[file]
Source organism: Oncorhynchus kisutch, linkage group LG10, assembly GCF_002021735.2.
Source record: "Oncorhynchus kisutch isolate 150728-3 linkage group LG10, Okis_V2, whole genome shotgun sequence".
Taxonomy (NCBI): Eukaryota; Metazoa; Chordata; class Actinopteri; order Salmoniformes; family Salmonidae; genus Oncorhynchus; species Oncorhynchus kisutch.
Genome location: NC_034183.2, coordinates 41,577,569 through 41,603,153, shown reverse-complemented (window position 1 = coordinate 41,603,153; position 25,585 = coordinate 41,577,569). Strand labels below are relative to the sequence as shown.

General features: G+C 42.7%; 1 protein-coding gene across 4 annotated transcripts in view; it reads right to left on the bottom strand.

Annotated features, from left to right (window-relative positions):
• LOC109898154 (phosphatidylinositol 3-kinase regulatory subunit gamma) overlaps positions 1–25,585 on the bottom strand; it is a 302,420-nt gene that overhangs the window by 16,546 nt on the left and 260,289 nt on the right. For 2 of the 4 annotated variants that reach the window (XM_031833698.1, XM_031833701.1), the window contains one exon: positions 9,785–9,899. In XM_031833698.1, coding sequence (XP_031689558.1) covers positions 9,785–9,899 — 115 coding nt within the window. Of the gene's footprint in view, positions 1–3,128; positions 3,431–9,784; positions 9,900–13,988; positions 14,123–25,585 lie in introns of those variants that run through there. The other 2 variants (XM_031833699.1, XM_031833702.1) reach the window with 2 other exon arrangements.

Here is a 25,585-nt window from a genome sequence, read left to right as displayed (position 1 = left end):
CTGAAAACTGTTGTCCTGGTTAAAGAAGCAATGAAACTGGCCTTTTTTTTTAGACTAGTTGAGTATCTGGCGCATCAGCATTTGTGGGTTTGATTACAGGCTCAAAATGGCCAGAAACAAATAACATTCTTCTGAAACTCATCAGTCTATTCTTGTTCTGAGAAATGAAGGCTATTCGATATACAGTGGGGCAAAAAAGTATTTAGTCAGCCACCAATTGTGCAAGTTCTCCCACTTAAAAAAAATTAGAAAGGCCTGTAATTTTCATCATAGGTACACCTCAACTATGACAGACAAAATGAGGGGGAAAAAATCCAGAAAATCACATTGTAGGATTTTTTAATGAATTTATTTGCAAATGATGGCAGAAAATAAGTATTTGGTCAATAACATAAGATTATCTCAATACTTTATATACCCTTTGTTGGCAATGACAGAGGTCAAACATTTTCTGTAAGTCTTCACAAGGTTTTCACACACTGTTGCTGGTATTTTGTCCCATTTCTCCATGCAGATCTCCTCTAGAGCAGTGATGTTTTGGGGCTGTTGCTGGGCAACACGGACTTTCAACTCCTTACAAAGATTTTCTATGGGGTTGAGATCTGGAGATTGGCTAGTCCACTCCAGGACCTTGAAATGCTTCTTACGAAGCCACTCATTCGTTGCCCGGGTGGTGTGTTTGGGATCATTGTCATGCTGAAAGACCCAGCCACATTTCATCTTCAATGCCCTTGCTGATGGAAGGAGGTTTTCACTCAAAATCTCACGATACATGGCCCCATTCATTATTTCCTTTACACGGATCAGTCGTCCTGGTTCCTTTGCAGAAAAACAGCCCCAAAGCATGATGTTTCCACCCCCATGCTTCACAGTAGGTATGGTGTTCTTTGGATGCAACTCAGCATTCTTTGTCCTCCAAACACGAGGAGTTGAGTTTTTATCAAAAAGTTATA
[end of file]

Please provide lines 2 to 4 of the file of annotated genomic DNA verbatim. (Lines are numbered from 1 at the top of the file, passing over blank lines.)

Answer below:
Source record: "Oncorhynchus kisutch isolate 150728-3 linkage group LG10, Okis_V2, whole genome shotgun sequence".
Taxonomy (NCBI): Eukaryota; Metazoa; Chordata; class Actinopteri; order Salmoniformes; family Salmonidae; genus Oncorhynchus; species Oncorhynchus kisutch.
Genome location: NC_034183.2, coordinates 41,577,569 through 41,603,153, shown reverse-complemented (window position 1 = coordinate 41,603,153; position 25,585 = coordinate 41,577,569). Strand labels below are relative to the sequence as shown.